American Journal of Medical Genetics Part B Neuropsychiatric Genetics 07/2013; 162(5). DOI:10.1002/ajmg.b.32178 · 3.42 Impact Factor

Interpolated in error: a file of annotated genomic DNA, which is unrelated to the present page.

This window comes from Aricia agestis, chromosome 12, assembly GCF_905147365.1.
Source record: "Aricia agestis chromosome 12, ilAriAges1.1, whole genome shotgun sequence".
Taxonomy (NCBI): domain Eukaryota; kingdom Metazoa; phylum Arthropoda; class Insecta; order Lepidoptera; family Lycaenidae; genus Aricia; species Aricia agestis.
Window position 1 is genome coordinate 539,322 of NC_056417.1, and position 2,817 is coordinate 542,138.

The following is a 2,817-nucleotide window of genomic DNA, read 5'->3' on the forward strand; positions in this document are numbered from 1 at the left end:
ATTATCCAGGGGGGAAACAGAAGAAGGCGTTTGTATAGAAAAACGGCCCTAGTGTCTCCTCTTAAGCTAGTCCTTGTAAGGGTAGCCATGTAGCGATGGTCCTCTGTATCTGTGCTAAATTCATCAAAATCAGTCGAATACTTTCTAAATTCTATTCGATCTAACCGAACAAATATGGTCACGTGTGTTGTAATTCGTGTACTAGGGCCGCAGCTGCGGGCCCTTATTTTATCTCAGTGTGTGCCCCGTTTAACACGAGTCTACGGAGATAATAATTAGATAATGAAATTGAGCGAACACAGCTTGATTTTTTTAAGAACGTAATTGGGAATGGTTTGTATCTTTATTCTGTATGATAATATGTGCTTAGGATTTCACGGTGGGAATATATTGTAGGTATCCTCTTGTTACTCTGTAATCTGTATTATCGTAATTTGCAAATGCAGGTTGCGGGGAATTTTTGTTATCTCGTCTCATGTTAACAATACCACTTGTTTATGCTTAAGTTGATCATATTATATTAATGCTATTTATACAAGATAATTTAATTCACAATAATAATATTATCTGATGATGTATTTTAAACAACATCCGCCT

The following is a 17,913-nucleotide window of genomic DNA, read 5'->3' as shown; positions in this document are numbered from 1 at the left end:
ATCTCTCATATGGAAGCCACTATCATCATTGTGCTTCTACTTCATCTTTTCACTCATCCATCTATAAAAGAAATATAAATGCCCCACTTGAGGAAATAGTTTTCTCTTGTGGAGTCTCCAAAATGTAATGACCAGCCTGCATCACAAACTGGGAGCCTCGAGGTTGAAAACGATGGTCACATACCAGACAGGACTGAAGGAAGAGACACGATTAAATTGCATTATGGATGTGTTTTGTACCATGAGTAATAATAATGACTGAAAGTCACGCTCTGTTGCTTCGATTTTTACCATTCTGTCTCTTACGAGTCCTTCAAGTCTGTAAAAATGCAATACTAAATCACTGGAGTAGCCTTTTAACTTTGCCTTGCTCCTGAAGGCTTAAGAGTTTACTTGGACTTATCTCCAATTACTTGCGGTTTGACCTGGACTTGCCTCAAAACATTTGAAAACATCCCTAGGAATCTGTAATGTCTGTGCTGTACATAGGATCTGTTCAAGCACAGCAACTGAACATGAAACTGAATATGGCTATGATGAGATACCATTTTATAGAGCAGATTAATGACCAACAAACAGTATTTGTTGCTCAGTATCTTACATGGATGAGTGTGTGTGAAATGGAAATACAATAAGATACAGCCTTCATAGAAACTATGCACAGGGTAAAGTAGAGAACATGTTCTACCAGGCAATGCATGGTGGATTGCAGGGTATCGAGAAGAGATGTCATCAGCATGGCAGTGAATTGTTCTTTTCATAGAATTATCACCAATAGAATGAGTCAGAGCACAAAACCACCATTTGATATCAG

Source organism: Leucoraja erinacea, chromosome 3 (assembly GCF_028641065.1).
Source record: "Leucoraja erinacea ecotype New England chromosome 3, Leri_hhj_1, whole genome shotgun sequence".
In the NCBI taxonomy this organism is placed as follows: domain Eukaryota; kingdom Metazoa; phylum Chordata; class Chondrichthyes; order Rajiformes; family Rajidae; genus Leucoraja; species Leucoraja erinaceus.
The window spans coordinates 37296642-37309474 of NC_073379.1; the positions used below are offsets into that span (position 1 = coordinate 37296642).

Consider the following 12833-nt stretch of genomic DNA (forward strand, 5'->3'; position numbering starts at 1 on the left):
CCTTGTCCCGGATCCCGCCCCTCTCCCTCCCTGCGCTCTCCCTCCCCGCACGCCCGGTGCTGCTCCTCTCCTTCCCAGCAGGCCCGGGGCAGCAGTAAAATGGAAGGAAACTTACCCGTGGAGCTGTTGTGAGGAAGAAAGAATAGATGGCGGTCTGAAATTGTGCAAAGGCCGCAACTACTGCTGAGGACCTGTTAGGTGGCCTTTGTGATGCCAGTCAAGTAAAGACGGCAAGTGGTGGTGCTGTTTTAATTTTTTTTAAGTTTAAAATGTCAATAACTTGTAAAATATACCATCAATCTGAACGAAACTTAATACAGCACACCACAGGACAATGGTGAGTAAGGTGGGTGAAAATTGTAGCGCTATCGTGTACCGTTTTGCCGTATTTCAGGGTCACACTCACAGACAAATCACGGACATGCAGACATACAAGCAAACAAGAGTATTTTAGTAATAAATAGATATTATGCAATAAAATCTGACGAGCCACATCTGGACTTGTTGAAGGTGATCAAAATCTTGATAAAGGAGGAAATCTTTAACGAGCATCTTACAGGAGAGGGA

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    ABSTRACT: Rationale Although antipsychotic drugs are prescribed for the treatment of schizophrenia and psychotic disorders, some of these drugs are also reported to possess antidepressant properties. Therefore, they are more frequently used either as a monotherapy or as an addition to antidepressant medication treatment in depression. Objectives The data on the effects of antipsychotic drugs on serotonin (5-hydroxytryptamine, 5-HT) transporter (5-HTT) in vivo when given to patients in therapeutic doses are still scarce. Methods Patients with schizophrenia or schizoaffective disorders in both male and female patients, were treated with antipsychotic drugs: 25 patients received olanzapine (12.8 ± 2.8 mg/day), 14 patients were treated with typical antipsychotic, fluphenazine N=14 (10.5 ± 2.5 mg/day) and for comparison, 21 patients were treated with ziprasidone (109.0 ± 27.1 mg/day). Platelet 5-HT concentration was determined fluorimetrically and evaluated at baseline and after 28 days in 65 healthy control subjects and in 60 patients. Results Platelet 5-HT concentration did not differ significantly [F(3, 246)=0.597; p=0.677] between medicationfree healthy control subjects sampled at baseline and after 28 days compared to schizophrenic patients sampled before and 28 days after antipsychotics. Tukey’s multiple comparison test revealed that treatment with fluphenazine (p=0.853), olanzapine (p=0.117), or ziprasidone (p=1.000) did not significantly alter platelet 5-HT concentration after 28 days of treatment compared to their baseline values, i.e. values before treatment. Conclusions Although all antipsychotics used in the study possess some antidepressant effects that are assumed to be related to their serotonergic properties, and have been reported to have in vitro binding affinity for human 5-HTT, the present study failed to detect significant in vivo effects of typical (fluphenazine) or atypical (olanzapine, ziprasidone) antipsychotics on platelet 5-HT concentration in schizophrenic patients.